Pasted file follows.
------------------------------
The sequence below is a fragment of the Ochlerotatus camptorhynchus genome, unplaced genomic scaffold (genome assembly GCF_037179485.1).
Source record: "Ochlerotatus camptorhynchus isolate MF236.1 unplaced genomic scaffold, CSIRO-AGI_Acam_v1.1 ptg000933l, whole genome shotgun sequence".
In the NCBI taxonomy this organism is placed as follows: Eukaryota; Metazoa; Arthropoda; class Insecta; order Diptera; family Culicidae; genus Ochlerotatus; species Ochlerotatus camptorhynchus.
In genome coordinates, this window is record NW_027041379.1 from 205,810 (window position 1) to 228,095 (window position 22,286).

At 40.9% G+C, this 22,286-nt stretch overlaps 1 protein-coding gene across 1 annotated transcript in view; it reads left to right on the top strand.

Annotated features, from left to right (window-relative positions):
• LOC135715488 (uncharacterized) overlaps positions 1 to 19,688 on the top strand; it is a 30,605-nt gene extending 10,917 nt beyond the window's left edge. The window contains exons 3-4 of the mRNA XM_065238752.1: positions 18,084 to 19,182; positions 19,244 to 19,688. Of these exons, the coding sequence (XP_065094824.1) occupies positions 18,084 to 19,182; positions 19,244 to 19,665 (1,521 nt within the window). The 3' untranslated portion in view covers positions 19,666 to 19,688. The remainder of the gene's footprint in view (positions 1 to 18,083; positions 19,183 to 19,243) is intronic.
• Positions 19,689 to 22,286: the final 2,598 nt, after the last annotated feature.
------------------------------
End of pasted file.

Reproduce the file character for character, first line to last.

The sequence below is a fragment of the Ochlerotatus camptorhynchus genome, unplaced genomic scaffold (genome assembly GCF_037179485.1).
Source record: "Ochlerotatus camptorhynchus isolate MF236.1 unplaced genomic scaffold, CSIRO-AGI_Acam_v1.1 ptg000933l, whole genome shotgun sequence".
In the NCBI taxonomy this organism is placed as follows: Eukaryota; Metazoa; Arthropoda; class Insecta; order Diptera; family Culicidae; genus Ochlerotatus; species Ochlerotatus camptorhynchus.
In genome coordinates, this window is record NW_027041379.1 from 205,810 (window position 1) to 228,095 (window position 22,286).

At 40.9% G+C, this 22,286-nt stretch overlaps 1 protein-coding gene across 1 annotated transcript in view; it reads left to right on the top strand.

Annotated features, from left to right (window-relative positions):
• LOC135715488 (uncharacterized) overlaps positions 1 to 19,688 on the top strand; it is a 30,605-nt gene extending 10,917 nt beyond the window's left edge. The window contains exons 3-4 of the mRNA XM_065238752.1: positions 18,084 to 19,182; positions 19,244 to 19,688. Of these exons, the coding sequence (XP_065094824.1) occupies positions 18,084 to 19,182; positions 19,244 to 19,665 (1,521 nt within the window). The 3' untranslated portion in view covers positions 19,666 to 19,688. The remainder of the gene's footprint in view (positions 1 to 18,083; positions 19,183 to 19,243) is intronic.
• Positions 19,689 to 22,286: the final 2,598 nt, after the last annotated feature.